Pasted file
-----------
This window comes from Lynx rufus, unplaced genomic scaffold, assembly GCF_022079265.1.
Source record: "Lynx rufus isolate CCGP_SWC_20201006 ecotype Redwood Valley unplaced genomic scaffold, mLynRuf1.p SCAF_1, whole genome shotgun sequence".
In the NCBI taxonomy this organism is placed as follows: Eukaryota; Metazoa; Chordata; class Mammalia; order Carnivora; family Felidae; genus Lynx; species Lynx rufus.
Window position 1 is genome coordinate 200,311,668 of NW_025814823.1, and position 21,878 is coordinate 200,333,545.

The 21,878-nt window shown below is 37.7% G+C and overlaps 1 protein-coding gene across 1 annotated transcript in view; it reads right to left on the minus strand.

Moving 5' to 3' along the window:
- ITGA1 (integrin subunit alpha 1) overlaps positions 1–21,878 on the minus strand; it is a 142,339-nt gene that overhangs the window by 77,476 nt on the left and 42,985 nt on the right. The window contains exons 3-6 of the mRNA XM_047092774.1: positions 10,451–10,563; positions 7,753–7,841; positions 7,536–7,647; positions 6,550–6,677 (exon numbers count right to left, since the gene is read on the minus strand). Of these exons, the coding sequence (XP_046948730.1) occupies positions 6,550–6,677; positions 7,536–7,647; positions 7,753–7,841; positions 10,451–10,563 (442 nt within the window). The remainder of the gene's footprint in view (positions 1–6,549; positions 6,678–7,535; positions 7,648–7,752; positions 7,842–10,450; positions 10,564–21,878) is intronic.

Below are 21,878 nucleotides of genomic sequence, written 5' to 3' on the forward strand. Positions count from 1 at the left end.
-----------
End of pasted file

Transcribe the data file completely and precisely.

This window comes from Lynx rufus, unplaced genomic scaffold, assembly GCF_022079265.1.
Source record: "Lynx rufus isolate CCGP_SWC_20201006 ecotype Redwood Valley unplaced genomic scaffold, mLynRuf1.p SCAF_1, whole genome shotgun sequence".
In the NCBI taxonomy this organism is placed as follows: Eukaryota; Metazoa; Chordata; class Mammalia; order Carnivora; family Felidae; genus Lynx; species Lynx rufus.
Window position 1 is genome coordinate 200,311,668 of NW_025814823.1, and position 21,878 is coordinate 200,333,545.

The 21,878-nt window shown below is 37.7% G+C and overlaps 1 protein-coding gene across 1 annotated transcript in view; it reads right to left on the minus strand.

Moving 5' to 3' along the window:
- ITGA1 (integrin subunit alpha 1) overlaps positions 1–21,878 on the minus strand; it is a 142,339-nt gene that overhangs the window by 77,476 nt on the left and 42,985 nt on the right. The window contains exons 3-6 of the mRNA XM_047092774.1: positions 10,451–10,563; positions 7,753–7,841; positions 7,536–7,647; positions 6,550–6,677 (exon numbers count right to left, since the gene is read on the minus strand). Of these exons, the coding sequence (XP_046948730.1) occupies positions 6,550–6,677; positions 7,536–7,647; positions 7,753–7,841; positions 10,451–10,563 (442 nt within the window). The remainder of the gene's footprint in view (positions 1–6,549; positions 6,678–7,535; positions 7,648–7,752; positions 7,842–10,450; positions 10,564–21,878) is intronic.

Below are 21,878 nucleotides of genomic sequence, written 5' to 3' on the forward strand. Positions count from 1 at the left end.